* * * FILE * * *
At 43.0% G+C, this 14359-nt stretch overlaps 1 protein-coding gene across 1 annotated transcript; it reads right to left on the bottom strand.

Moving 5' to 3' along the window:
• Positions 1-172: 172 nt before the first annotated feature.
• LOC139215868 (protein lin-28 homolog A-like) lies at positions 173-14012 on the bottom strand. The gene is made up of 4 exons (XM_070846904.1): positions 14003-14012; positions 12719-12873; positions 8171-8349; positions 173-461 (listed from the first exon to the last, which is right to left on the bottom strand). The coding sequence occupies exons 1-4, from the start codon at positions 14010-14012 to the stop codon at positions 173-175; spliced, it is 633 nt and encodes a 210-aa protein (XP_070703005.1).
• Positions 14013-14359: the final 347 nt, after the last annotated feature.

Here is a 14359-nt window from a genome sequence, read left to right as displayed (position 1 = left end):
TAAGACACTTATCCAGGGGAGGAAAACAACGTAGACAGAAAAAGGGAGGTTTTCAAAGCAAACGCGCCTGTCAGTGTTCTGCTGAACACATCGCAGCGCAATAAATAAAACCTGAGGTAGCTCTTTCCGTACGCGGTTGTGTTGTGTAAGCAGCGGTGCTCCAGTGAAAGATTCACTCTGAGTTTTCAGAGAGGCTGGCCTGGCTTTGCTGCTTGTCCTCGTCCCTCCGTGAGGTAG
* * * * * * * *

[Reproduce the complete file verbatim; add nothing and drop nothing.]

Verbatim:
At 43.0% G+C, this 14359-nt stretch overlaps 1 protein-coding gene across 1 annotated transcript; it reads right to left on the bottom strand.

Moving 5' to 3' along the window:
• Positions 1-172: 172 nt before the first annotated feature.
• LOC139215868 (protein lin-28 homolog A-like) lies at positions 173-14012 on the bottom strand. The gene is made up of 4 exons (XM_070846904.1): positions 14003-14012; positions 12719-12873; positions 8171-8349; positions 173-461 (listed from the first exon to the last, which is right to left on the bottom strand). The coding sequence occupies exons 1-4, from the start codon at positions 14010-14012 to the stop codon at positions 173-175; spliced, it is 633 nt and encodes a 210-aa protein (XP_070703005.1).
• Positions 14013-14359: the final 347 nt, after the last annotated feature.

Here is a 14359-nt window from a genome sequence, read left to right as displayed (position 1 = left end):
TAAGACACTTATCCAGGGGAGGAAAACAACGTAGACAGAAAAAGGGAGGTTTTCAAAGCAAACGCGCCTGTCAGTGTTCTGCTGAACACATCGCAGCGCAATAAATAAAACCTGAGGTAGCTCTTTCCGTACGCGGTTGTGTTGTGTAAGCAGCGGTGCTCCAGTGAAAGATTCACTCTGAGTTTTCAGAGAGGCTGGCCTGGCTTTGCTGCTTGTCCTCGTCCCTCCGTGAGGTAG